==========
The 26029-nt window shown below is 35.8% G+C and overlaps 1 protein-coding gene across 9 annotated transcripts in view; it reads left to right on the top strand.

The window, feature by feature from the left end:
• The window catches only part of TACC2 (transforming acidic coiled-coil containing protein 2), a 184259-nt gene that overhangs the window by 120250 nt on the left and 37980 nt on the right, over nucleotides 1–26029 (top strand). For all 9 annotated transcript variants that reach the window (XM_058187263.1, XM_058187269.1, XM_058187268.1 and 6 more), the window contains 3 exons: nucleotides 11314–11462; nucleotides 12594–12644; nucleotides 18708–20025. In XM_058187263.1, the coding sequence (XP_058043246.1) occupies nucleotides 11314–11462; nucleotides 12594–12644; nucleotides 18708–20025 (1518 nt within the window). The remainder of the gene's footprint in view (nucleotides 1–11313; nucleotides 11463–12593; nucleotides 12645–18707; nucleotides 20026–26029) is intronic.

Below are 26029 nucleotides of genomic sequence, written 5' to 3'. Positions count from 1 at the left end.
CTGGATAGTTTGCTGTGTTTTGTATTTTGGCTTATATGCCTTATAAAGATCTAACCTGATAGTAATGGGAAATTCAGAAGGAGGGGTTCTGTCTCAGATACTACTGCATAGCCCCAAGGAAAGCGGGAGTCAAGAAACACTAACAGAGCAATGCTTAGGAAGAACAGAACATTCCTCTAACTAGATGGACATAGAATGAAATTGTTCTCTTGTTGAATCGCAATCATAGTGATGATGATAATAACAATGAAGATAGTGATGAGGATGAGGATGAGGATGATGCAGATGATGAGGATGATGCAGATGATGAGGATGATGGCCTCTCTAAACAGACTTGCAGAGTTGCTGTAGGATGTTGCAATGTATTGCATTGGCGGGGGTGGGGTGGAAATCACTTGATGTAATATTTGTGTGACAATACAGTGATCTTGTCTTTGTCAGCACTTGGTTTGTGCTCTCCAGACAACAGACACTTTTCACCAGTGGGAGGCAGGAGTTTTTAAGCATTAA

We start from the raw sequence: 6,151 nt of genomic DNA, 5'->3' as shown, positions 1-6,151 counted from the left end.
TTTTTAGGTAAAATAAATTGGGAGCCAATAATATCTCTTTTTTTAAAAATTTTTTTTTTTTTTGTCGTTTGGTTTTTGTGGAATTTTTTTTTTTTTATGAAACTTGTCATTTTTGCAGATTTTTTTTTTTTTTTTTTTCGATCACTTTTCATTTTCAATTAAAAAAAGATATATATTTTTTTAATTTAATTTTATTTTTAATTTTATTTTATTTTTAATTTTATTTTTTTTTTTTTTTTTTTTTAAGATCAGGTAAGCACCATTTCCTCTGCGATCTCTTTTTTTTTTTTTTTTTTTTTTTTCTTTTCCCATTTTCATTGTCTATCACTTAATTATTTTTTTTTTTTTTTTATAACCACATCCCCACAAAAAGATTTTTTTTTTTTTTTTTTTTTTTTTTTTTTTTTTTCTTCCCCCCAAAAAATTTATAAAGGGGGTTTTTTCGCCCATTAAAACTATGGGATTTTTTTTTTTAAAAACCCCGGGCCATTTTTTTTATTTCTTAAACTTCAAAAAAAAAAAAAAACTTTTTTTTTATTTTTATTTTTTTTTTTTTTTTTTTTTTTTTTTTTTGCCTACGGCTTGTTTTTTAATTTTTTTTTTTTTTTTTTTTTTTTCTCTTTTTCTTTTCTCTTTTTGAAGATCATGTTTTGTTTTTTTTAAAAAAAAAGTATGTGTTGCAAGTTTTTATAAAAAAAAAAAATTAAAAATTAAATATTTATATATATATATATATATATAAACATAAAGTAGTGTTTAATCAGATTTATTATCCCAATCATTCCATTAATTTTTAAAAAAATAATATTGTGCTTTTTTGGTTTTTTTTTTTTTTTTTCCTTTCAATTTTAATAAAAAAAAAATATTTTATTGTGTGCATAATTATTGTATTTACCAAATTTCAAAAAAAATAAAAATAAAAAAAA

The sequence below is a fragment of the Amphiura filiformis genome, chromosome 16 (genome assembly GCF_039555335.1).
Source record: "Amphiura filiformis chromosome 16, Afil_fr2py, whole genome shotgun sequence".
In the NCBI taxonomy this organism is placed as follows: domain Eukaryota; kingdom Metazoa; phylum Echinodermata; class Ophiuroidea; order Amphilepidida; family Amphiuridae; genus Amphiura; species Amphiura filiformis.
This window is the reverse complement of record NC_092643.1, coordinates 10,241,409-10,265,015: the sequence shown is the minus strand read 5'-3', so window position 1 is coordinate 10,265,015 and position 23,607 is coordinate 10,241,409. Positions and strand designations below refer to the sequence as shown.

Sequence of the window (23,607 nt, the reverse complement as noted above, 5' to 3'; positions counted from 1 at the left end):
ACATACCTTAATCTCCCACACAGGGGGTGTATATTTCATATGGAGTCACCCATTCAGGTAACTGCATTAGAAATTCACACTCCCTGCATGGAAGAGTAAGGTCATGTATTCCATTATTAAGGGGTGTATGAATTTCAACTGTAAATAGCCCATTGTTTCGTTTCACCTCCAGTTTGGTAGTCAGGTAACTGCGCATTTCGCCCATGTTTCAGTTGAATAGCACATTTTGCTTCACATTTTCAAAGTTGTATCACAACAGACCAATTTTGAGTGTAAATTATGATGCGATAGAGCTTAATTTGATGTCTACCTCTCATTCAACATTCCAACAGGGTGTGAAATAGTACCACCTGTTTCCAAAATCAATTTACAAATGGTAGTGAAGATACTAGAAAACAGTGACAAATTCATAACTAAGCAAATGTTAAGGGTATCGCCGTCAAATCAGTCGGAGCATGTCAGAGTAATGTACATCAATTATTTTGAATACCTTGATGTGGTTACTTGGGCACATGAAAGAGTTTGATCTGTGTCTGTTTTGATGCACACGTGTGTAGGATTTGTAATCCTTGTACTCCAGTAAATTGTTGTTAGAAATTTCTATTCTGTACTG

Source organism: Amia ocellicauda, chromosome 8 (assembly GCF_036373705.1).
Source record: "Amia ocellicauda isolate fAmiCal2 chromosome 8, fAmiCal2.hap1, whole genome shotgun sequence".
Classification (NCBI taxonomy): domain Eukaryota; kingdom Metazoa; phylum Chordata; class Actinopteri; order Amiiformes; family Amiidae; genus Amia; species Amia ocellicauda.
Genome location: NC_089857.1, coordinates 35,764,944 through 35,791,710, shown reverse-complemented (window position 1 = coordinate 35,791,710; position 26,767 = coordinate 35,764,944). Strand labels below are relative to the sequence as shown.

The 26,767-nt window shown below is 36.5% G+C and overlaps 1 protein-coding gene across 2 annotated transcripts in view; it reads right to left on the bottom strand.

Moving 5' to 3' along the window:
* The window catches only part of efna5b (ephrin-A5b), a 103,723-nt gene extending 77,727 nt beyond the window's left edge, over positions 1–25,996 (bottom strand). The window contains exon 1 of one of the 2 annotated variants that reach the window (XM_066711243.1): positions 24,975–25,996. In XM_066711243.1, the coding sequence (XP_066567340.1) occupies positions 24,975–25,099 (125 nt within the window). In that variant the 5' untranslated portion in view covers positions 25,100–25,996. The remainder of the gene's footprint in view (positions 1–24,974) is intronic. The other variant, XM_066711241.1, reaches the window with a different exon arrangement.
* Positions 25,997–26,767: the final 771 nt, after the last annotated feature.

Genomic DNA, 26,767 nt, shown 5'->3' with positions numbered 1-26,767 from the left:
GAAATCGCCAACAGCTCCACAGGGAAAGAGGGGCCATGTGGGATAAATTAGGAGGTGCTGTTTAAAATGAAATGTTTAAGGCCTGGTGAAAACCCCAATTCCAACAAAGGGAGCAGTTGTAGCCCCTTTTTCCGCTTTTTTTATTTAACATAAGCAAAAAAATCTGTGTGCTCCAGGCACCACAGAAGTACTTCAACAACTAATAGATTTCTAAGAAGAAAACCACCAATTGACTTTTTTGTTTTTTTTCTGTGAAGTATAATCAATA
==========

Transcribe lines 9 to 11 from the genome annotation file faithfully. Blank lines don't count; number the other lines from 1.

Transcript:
Source record: "Amphiura filiformis chromosome 16, Afil_fr2py, whole genome shotgun sequence".
In the NCBI taxonomy this organism is placed as follows: domain Eukaryota; kingdom Metazoa; phylum Echinodermata; class Ophiuroidea; order Amphilepidida; family Amphiuridae; genus Amphiura; species Amphiura filiformis.
This window is the reverse complement of record NC_092643.1, coordinates 10,241,409-10,265,015: the sequence shown is the minus strand read 5'-3', so window position 1 is coordinate 10,265,015 and position 23,607 is coordinate 10,241,409. Positions and strand designations below refer to the sequence as shown.